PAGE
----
The Gay and Lesbian Review Worldwide. 1 May 2003. Vol. 10, Issue 3. Kyna Rubin. "How to Be Gay in Beijing." (Factiva)

Gaytimes. N.d. "Lesbian and Gay China." http://www.gaytimes.co.uk/gt/default.asp?topic=country [Accessed 15 Sept. 2005]

International Lesbian and Gay Association (ILGA). 9 September 2004. "Chinese University to Offer Course on Homosexuality." http://www.ilga.org [Accessed 13 Sept. 2005]

_____. 31 July 2000. World Legal Survey. "China." http:www.ilga.info/Information/Legal_survey/Asia_Pacific/china.htm [Accessed 13 Sept. 2005]

Shenzhen Daily. 23 June 2005. "Gay Volunteer Community Gets Govt. Support." China Internet Information Center. http://www.china.org.cn/english/ [Accessed 13 Sept. 2005]

_____. 6 December 2004. "Shenzhen has 70,000 Homosexuals." China Internet Information Center. http://www.china.org.cn/english/ [Accessed 13 Sept. 2005]

South China Morning Post (SCMP). 25 April 2005. "University Shuts Down Gay Film Festival for Second Time." (Factiva)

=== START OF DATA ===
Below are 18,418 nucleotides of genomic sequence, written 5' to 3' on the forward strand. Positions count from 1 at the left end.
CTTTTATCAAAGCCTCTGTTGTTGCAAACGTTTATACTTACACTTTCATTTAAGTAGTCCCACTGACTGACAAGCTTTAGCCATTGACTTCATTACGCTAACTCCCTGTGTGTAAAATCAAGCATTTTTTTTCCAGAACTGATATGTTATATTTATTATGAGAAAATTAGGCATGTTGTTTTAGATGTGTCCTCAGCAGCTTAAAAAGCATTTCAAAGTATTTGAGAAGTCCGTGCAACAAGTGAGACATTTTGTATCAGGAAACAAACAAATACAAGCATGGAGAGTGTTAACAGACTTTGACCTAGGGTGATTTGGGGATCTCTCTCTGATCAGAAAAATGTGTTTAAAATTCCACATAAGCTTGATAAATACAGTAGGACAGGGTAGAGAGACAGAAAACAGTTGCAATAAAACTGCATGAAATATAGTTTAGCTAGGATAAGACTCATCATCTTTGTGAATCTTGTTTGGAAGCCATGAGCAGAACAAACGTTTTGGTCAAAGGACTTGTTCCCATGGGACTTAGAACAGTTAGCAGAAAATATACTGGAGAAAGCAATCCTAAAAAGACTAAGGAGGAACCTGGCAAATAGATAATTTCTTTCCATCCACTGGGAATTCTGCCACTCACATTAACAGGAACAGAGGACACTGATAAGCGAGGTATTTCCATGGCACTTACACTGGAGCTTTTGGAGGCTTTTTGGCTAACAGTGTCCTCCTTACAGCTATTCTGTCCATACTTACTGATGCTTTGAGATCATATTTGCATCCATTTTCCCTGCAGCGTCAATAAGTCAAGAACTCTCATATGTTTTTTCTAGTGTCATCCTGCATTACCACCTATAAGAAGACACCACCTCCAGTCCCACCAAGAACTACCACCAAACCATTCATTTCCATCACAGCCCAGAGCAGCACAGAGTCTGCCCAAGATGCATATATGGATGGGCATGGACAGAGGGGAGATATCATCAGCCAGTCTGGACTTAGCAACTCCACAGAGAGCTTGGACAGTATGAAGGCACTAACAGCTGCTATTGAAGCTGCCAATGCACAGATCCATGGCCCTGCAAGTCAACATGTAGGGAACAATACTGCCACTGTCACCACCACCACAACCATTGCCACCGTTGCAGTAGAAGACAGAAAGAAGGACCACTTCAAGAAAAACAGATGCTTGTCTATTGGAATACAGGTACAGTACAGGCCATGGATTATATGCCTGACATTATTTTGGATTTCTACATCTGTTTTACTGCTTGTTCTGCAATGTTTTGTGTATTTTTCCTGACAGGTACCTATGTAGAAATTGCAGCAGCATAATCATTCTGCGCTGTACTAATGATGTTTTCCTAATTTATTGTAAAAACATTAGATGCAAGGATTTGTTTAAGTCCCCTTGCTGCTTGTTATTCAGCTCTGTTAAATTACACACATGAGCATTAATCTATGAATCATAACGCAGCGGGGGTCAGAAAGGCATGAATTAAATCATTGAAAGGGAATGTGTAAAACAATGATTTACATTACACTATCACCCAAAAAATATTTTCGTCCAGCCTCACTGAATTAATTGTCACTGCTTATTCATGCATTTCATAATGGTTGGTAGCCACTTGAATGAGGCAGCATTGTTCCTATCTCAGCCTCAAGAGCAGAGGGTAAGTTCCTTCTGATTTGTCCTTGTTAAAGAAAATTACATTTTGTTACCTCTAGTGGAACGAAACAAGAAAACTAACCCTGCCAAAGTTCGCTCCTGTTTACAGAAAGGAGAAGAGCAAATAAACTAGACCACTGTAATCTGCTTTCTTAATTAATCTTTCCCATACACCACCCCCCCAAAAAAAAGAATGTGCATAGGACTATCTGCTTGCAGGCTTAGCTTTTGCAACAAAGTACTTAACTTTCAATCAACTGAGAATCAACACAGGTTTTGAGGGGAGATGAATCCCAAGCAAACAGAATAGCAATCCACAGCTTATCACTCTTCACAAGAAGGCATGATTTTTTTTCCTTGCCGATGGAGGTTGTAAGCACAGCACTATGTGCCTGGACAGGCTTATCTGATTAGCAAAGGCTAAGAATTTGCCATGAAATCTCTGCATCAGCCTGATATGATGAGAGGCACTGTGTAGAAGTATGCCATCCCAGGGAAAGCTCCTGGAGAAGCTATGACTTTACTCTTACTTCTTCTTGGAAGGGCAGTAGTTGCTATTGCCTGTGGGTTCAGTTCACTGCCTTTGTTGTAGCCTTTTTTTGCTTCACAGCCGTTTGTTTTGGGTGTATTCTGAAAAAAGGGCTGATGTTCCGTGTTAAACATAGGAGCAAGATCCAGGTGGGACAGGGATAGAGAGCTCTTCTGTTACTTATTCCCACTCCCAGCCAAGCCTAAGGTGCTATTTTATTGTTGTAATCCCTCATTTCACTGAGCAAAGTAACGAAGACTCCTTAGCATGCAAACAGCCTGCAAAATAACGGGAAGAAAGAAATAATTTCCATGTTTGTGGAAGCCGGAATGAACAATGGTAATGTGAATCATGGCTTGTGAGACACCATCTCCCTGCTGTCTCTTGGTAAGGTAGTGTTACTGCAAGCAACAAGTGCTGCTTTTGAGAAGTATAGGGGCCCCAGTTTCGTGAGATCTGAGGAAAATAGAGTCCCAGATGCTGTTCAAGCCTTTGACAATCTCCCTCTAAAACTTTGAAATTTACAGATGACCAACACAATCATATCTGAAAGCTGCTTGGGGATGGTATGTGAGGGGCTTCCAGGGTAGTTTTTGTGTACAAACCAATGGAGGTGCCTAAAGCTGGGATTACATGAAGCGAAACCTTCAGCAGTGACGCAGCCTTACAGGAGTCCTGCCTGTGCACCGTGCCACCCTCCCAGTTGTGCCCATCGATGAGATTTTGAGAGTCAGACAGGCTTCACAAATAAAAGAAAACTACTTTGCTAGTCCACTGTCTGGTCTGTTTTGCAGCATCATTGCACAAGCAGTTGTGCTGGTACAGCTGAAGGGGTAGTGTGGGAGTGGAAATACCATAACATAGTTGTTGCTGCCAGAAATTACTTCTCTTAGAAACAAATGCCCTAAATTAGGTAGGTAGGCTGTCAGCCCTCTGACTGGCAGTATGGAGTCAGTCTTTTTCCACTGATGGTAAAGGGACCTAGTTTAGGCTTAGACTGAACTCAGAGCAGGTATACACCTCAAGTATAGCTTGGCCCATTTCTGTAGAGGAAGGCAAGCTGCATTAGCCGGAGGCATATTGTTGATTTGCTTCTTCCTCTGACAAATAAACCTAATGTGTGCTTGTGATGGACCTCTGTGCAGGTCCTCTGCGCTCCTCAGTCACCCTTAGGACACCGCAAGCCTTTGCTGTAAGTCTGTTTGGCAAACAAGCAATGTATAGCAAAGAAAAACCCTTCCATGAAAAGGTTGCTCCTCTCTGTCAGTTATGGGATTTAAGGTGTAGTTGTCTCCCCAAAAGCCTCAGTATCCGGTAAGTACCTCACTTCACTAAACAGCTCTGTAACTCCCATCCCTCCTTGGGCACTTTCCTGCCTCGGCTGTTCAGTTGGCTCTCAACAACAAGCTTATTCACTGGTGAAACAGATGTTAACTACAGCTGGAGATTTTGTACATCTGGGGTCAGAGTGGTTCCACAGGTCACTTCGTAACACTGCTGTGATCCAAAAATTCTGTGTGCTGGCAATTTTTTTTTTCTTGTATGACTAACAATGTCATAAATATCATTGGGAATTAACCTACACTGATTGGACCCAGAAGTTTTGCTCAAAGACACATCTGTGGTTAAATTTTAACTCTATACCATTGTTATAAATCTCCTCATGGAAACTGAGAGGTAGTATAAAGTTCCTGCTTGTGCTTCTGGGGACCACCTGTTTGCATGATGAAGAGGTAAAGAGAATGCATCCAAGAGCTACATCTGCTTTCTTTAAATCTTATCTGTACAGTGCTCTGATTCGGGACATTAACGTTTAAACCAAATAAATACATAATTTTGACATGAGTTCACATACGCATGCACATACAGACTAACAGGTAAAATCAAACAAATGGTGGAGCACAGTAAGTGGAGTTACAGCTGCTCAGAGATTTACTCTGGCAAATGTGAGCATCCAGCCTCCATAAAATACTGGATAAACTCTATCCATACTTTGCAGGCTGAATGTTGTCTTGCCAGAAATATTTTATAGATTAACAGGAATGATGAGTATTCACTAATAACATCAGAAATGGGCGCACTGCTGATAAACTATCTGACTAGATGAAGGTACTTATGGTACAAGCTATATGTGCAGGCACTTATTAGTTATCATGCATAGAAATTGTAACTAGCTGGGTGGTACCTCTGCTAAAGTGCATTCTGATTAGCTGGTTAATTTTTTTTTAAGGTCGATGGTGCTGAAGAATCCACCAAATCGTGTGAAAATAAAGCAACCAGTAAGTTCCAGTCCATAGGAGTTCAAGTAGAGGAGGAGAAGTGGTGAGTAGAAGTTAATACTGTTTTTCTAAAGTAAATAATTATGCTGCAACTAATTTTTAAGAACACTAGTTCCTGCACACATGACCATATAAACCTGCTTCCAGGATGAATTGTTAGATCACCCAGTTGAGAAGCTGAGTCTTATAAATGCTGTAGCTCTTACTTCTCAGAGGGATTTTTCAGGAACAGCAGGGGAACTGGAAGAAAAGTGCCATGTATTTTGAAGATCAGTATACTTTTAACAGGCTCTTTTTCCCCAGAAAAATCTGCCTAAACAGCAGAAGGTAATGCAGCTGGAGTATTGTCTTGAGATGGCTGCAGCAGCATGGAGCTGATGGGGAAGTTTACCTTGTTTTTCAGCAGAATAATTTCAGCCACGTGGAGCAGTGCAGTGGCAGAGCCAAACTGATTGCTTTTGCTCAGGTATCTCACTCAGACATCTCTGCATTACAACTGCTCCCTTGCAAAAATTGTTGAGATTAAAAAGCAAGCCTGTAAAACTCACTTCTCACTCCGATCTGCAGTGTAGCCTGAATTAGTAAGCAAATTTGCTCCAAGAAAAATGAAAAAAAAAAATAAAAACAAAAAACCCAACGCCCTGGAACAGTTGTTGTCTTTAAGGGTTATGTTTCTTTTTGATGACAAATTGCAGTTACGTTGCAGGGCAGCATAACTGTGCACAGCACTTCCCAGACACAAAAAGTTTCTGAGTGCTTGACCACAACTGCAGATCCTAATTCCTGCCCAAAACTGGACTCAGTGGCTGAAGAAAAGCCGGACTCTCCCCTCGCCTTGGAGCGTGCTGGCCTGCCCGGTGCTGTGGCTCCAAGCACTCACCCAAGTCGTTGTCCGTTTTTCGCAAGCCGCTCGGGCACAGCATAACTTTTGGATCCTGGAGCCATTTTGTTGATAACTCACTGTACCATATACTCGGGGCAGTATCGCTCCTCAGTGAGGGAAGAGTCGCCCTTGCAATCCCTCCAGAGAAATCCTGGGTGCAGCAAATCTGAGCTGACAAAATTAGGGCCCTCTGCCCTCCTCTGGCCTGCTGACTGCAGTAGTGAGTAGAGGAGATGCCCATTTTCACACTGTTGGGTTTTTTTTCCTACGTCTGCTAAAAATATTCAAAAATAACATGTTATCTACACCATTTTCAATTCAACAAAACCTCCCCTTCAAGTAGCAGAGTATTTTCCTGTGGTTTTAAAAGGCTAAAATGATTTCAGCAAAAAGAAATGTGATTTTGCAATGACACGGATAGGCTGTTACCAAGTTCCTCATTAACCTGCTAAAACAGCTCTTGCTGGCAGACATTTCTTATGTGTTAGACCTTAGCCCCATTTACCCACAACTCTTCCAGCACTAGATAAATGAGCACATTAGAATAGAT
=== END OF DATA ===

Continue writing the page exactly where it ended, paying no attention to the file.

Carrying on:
The Sydney Morning Herald. 27 August 2005. Hamish McDonald. "Gay Revolution Puts Red China in the Pink." (Factiva)

Women of China. 4 June 2005. Esther Zhao. "Sexual Revolution Silently Going On in China." China Internet Information Center. http://www.china.org.cn/english/ [Accessed 13 Sept. 2005]

Xinhua. 20 June 2005. "China, WHO to Provide AIDS Intervention for Homosexuals." China Internet Information Center. http://www.china.org.cn/english/ [Accessed 13 Sept. 2005]

Additional Sources Consulted


One oral source did not provide information within time constraints.

Internet sites, including: Amnesty International, Asia Times Online, Chi Heng Foundation, Gay Hong Kong, Human Rights Watch, International Chinese Comrades Organization, International Gay and Lesbian Human Rights Commission (IGLHRC), Open Net Initiative, Time (Asia).